Tuesday, March 06, 2012

Walking, and how it makes you want to eat legs.

I can see why Odysseus longed to get back here. Coming at this time of year, in many ways I have been spoilt. I am currently sitting on this white stone beach

looking out at Arkoudi and mainland Greece.

There’s not a soul to be seen. Behind me on the hill I can hear the bells of goats, and always the birdsong. The calm of this place is beyond description. The whole island seems calm and slow, although everywhere I can see the signs of a tourist machine waiting to click into gear. Signs in English on locked and bolted doors. Advertising pinned to trees with maps to deserted tavernas plastered with slightly wrong Latin alphabet – “Spaghetti Boognese!” “Sandwitch!” “Ramp Stake!” "Lamp Shop!"

I couldn’t hire a car this morning. He’s only insured one of them. He tells me:

“You know how it is? It’s fucked. This whole country is fucked. Nobody came here for Christmas. I lost money on the insurance. So now I only insure one car until the tourist season.”

He’s lent it to a mate of his to take to Kefalonia for the day. He swore consistently in English for about 2 minutes – “Shit shit shit fuck shit fuck fuck shit shit” - went silent for a long minute while he seriously considered letting me have one uninsured, thought better of it and told me to come back tomorrow. I caught a ride into Stavros with a fisherman who sells sardines off the back of his van. He spanked it round precipitous mountain roads as fast as his little van could go. I was calm, knowing he does it every day, and making a mental note of how people drive here for my rental period starting tomorrow.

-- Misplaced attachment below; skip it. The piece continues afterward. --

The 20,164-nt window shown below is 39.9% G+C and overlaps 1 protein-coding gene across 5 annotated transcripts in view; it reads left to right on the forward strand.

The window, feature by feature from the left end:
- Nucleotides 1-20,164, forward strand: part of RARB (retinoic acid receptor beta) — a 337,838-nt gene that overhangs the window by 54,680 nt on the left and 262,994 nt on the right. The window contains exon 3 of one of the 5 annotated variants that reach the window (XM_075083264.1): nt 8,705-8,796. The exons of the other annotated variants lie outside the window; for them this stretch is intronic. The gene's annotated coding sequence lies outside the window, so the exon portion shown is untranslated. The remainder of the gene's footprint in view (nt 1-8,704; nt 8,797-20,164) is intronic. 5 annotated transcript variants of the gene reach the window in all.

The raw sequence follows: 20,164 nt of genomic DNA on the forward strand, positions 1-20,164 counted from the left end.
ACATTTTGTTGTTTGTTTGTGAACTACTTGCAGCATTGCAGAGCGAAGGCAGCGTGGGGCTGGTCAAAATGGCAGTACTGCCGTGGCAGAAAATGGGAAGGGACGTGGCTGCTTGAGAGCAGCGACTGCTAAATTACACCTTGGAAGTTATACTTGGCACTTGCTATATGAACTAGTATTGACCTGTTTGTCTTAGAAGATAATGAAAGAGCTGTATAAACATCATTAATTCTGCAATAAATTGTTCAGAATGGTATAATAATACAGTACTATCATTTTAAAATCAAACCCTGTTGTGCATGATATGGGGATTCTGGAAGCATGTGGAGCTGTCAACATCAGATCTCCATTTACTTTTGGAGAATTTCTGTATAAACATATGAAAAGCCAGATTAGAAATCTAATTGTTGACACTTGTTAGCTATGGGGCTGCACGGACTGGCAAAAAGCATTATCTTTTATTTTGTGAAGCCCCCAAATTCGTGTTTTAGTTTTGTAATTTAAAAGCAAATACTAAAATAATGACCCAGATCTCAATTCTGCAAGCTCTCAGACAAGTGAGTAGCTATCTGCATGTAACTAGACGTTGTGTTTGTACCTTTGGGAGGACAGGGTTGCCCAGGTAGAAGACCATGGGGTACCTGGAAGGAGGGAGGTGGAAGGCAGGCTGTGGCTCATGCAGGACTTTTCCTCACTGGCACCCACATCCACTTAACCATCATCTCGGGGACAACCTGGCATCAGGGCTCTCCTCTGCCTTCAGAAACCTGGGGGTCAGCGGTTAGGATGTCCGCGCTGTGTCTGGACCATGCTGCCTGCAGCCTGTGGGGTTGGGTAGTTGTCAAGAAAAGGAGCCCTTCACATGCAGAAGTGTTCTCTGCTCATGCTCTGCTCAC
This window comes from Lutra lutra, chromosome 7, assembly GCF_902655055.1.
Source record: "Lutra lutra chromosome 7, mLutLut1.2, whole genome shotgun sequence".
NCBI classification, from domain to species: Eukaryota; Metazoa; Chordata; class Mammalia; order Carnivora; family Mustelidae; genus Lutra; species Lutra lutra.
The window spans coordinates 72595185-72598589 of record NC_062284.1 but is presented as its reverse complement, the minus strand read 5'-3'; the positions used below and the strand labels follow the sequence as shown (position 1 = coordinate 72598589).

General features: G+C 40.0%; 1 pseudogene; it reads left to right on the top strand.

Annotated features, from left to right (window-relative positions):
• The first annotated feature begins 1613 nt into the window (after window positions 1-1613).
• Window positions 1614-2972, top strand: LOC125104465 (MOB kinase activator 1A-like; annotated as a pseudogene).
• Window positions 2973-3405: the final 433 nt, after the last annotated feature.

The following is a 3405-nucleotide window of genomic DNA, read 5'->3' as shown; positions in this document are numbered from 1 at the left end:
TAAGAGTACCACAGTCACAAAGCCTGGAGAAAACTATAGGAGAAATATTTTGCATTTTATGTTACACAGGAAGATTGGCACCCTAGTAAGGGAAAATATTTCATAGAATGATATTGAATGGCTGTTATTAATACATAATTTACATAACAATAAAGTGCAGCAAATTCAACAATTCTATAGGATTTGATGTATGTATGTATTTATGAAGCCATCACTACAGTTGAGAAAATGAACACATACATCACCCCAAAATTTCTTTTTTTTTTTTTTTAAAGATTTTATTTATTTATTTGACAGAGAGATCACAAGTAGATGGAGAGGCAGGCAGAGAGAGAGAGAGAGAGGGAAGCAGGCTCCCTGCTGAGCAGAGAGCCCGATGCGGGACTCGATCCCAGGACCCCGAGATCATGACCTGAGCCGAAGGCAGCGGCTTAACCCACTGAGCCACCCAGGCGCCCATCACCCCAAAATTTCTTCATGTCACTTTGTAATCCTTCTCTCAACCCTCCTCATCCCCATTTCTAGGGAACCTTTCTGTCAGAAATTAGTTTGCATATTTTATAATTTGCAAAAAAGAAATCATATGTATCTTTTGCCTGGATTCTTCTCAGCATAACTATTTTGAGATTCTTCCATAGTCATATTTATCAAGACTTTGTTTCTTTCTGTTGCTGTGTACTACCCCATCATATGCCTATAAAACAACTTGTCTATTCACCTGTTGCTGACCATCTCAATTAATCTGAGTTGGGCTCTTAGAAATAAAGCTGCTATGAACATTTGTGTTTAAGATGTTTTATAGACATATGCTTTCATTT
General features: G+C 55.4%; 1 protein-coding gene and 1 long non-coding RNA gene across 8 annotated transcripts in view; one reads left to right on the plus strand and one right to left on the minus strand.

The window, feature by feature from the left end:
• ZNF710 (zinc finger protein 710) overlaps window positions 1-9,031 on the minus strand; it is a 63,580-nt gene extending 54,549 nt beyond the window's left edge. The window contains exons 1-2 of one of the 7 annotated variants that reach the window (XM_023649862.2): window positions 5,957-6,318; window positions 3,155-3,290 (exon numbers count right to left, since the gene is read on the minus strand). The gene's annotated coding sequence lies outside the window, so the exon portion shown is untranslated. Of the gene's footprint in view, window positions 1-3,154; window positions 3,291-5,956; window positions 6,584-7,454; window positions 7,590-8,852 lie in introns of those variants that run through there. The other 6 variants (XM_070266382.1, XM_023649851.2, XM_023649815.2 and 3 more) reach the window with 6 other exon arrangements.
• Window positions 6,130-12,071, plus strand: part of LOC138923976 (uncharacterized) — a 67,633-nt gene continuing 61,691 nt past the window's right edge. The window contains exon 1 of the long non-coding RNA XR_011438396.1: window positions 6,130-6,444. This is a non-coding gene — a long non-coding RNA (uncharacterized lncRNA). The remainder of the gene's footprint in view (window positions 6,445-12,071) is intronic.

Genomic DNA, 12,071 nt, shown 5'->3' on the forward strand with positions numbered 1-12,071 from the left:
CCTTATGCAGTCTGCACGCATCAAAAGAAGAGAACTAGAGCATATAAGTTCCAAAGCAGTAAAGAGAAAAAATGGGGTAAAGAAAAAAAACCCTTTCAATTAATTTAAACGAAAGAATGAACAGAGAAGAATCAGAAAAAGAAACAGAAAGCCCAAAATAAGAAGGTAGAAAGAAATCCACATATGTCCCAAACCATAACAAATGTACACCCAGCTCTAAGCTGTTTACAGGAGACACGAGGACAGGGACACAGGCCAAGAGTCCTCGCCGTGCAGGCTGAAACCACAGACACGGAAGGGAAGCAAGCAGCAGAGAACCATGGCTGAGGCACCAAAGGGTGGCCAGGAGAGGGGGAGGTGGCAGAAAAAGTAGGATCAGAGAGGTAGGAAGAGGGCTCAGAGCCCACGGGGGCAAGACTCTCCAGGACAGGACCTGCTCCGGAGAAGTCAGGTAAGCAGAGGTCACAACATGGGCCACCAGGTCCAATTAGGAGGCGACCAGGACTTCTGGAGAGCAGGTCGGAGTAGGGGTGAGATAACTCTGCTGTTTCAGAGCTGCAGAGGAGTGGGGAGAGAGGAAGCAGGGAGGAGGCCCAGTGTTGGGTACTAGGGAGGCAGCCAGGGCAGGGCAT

Down the hill from Stavros is a beach, and next to it is The Cave of Loizos – a much stronger contender for the cave in book 13 of The Odyssey than the one in Vathi. It’ll do for the one in my imagination now. It was a Mycenean “cult” sanctuary for years, and the remains of many votive offerings were dug out of it by Sylvia Benton in the 1930’s. She contended- according to the sign at the cave - that it was the most ancient site of “cult” worship, more so than even Olympus. I am suspicious of this. I also dislike an ancient and massive religion being referred to as a “cult”. But I can’t think what name it had – if any. Maybe it didn’t NEED a name – it just WAS. It does have two entrances – one for mortals and one for The Gods which keys in nicely with book 13. Unfortunately, the interior has completely collapsed now – another victim of the constantly shifting earth round here.

Then I caught the bus to Kioni, which is where I found the beach. I was surprised to see the bus – it came into Stavros just as I was getting to the top of the hill from the cave, and I managed to sprint to it. It was full of schoolchildren, who cheered when I made it through the door – they must have seen me lamming it up the hill. In fact it’s the school bus. It only runs twice a day. When I asked the driver “Do you go back the other way?” He gave me a massive cheese-eating grin: “Yes! Of course! Tomorrow morning, 7.10.”


Some hours later as dusk was falling I hit the road back, and am really pleased that not a single car passed me between Kioni and Frikes as I saw some of the most gobsmackingly beautiful vistas in the sunset while slogging up hills in my coat.

From Frikes I managed to hitch as far as Stavros. Only 7km to Vathi, but I’ll walk that after supper, or hitch, as I have found a place that does locally caught grilled octopus. Yes they’re as clever as dogs… But it’s just too damn tempting.

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